Defense of Fair Value
FEBRUARY 2006 - In
“Accounting at a Crossroad” (December 2005), Eugene
H. Flegm blames FASB and its standards on fair-value accounting
for enabling Enron and other contemporaneous frauds such as
Qwest, Global Crossing, and Parmalat. That’s like blaming
fires on the inventor of matches.
has two major recommendations: 1) eliminate FASB and have
the SEC set the accounting rules; and 2) abandon fair-value
accounting (except as to lower of cost or market for inventory
and when stock is issued in a merger) and revert to historical
cost accounting and the matching concept.
cost accounting, and FASB’s grotesque impairment standard
(SFAS 144) that looks at undiscounted cash flows to determine
whether cost of an asset is impaired, produce financial
statements that in many cases are misleading.
example, look at the financial statements of U.S. auto companies
(Flegm worked at GM for several decades). Overcapacity in
the auto industry, and attendant reduced or nonexistent
margins, have been known facts for many years, but the U.S.
auto industry has not responded by writing down plant costs.
Balance sheets have been hugely overstated. Misleading.
U.S. commercial airline industry had too many aircraft and
too many seats. September 11 dramatically worsened the situation.
Aircraft are parked in the desert, but owners of commercial
aircraft as well as airline companies and their equipment
lessors have been very slow to write down aircraft costs,
if they have done so at all. Balance sheets have been hugely
the other side of the coin, consider the oil and gas industry.
With oil at more than $50 a barrel and natural gas at more
than $10 per thousand cubic feet (MCF), the financial statements
of oil and gas companies based on historical cost, either
successful efforts or full cost, are hugely understated.
the real estate industry, the cost of real estate owned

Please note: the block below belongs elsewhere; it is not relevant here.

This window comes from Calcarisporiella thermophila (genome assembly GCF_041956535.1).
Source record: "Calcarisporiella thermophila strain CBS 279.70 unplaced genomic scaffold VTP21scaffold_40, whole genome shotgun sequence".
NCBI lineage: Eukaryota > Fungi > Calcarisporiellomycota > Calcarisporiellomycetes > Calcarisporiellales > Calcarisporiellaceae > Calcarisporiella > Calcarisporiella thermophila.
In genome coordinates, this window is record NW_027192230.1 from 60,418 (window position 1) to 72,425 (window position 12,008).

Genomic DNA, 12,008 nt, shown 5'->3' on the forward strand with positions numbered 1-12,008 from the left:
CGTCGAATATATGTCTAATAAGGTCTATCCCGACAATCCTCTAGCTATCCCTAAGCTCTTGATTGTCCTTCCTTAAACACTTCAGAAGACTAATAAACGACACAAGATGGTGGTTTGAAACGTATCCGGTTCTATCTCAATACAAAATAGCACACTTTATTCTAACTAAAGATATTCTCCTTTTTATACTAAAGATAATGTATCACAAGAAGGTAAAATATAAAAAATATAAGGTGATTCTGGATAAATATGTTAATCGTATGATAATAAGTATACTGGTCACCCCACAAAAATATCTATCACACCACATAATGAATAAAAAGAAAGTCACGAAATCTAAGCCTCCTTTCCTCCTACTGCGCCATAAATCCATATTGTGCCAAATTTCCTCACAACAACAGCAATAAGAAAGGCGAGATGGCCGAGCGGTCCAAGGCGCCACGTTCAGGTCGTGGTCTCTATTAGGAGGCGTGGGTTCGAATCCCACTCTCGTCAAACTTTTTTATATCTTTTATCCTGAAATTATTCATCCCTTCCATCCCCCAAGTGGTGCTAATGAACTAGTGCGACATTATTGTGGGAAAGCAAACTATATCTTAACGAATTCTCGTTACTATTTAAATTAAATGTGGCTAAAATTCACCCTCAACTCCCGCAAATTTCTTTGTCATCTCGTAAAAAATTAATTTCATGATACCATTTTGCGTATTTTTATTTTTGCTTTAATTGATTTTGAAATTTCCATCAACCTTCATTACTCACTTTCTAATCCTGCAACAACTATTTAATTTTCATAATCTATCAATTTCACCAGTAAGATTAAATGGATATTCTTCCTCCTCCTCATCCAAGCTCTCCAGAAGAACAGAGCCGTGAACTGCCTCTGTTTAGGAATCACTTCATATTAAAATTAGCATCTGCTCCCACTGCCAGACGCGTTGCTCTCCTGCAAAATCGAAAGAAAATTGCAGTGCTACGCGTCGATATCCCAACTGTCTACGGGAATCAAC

by REITs is in many cases vastly less than fair value of
the real estate. Misleading.
example. Dozens, probably hundreds, and maybe thousands
of companies own valuable, highly salable intangible assets
such as brands and patents, which are nowhere to be found
on their balance sheets because those assets have no recorded
historical cost. Misleading.
balance sheets to have relevance to investors and creditors
and rating agencies, historical cost of assets and historical
proceeds of liabilities need to be replaced with fair value.
I encourage CPA Journal readers to read the October
2005 submission by the Chartered Financial Analysts to FASB,
in which the CFAs recommend fair-value accounting for all
assets and liabilities. (See “A Comprehensive Business
Reporting Model: Financial Reporting for Investors,”
CFA Centre for Financial Reporting, October 24, 2005, at
along with other commentators, complains that Enron abused
fair-value accounting by overstating assets. Enron exemplifies
why auditors should not accept auditee companies’
estimates of fair value of their assets (and liabilities).
Had Arthur Andersen, Enron’s auditor, required that
Enron back up its estimates of the fair value of assets
with written opinions from outside, independent valuation
experts, these results could have been cited in Andersen’s
audit opinion and included in Enron’s registration
statements and Forms 10-K; Enron’s abuse of fair value
would not have happened and Arthur Andersen would still
exist today. (CPAs are neither qualified nor competent to
judge fair-value amounts ascribed to noncash assets and